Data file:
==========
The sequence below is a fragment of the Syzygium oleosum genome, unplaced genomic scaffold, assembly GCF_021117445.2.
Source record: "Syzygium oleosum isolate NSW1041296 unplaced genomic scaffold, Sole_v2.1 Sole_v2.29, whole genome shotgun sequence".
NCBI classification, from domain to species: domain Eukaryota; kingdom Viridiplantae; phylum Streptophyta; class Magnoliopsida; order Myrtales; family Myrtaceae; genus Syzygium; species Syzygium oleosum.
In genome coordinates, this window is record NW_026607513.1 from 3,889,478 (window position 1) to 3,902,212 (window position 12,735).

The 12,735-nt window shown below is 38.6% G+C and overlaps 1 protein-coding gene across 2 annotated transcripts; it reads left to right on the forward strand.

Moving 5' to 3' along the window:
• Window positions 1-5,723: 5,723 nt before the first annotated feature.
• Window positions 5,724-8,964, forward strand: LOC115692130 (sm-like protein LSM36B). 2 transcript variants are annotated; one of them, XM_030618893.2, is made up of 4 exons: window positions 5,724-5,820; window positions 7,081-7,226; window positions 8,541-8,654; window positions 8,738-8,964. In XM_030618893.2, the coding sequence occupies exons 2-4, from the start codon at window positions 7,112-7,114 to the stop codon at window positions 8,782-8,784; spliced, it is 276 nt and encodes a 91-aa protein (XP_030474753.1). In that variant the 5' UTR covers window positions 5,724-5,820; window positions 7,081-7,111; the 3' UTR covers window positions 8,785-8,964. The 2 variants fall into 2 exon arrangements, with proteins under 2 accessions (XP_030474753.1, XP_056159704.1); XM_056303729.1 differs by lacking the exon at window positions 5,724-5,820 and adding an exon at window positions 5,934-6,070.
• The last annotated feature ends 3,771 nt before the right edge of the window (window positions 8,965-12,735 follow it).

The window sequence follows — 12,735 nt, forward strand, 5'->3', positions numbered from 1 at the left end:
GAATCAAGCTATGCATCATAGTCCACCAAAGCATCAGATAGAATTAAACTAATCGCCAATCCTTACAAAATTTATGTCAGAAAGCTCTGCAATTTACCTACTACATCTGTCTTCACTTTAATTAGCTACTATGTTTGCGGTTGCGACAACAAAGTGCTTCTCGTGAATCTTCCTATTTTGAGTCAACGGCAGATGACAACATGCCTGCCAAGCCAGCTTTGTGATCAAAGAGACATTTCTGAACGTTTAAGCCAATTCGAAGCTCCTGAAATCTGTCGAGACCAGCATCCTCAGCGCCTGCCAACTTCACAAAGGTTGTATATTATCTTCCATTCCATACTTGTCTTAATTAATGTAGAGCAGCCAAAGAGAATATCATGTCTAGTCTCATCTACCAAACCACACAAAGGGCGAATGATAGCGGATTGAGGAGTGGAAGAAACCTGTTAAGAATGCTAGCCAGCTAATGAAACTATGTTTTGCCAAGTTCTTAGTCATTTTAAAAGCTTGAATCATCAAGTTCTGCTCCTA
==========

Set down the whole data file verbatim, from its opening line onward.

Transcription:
The sequence below is a fragment of the Syzygium oleosum genome, unplaced genomic scaffold, assembly GCF_021117445.2.
Source record: "Syzygium oleosum isolate NSW1041296 unplaced genomic scaffold, Sole_v2.1 Sole_v2.29, whole genome shotgun sequence".
NCBI classification, from domain to species: domain Eukaryota; kingdom Viridiplantae; phylum Streptophyta; class Magnoliopsida; order Myrtales; family Myrtaceae; genus Syzygium; species Syzygium oleosum.
In genome coordinates, this window is record NW_026607513.1 from 3,889,478 (window position 1) to 3,902,212 (window position 12,735).

The 12,735-nt window shown below is 38.6% G+C and overlaps 1 protein-coding gene across 2 annotated transcripts; it reads left to right on the forward strand.

Moving 5' to 3' along the window:
• Window positions 1-5,723: 5,723 nt before the first annotated feature.
• Window positions 5,724-8,964, forward strand: LOC115692130 (sm-like protein LSM36B). 2 transcript variants are annotated; one of them, XM_030618893.2, is made up of 4 exons: window positions 5,724-5,820; window positions 7,081-7,226; window positions 8,541-8,654; window positions 8,738-8,964. In XM_030618893.2, the coding sequence occupies exons 2-4, from the start codon at window positions 7,112-7,114 to the stop codon at window positions 8,782-8,784; spliced, it is 276 nt and encodes a 91-aa protein (XP_030474753.1). In that variant the 5' UTR covers window positions 5,724-5,820; window positions 7,081-7,111; the 3' UTR covers window positions 8,785-8,964. The 2 variants fall into 2 exon arrangements, with proteins under 2 accessions (XP_030474753.1, XP_056159704.1); XM_056303729.1 differs by lacking the exon at window positions 5,724-5,820 and adding an exon at window positions 5,934-6,070.
• The last annotated feature ends 3,771 nt before the right edge of the window (window positions 8,965-12,735 follow it).

The window sequence follows — 12,735 nt, forward strand, 5'->3', positions numbered from 1 at the left end:
GAATCAAGCTATGCATCATAGTCCACCAAAGCATCAGATAGAATTAAACTAATCGCCAATCCTTACAAAATTTATGTCAGAAAGCTCTGCAATTTACCTACTACATCTGTCTTCACTTTAATTAGCTACTATGTTTGCGGTTGCGACAACAAAGTGCTTCTCGTGAATCTTCCTATTTTGAGTCAACGGCAGATGACAACATGCCTGCCAAGCCAGCTTTGTGATCAAAGAGACATTTCTGAACGTTTAAGCCAATTCGAAGCTCCTGAAATCTGTCGAGACCAGCATCCTCAGCGCCTGCCAACTTCACAAAGGTTGTATATTATCTTCCATTCCATACTTGTCTTAATTAATGTAGAGCAGCCAAAGAGAATATCATGTCTAGTCTCATCTACCAAACCACACAAAGGGCGAATGATAGCGGATTGAGGAGTGGAAGAAACCTGTTAAGAATGCTAGCCAGCTAATGAAACTATGTTTTGCCAAGTTCTTAGTCATTTTAAAAGCTTGAATCATCAAGTTCTGCTCCTA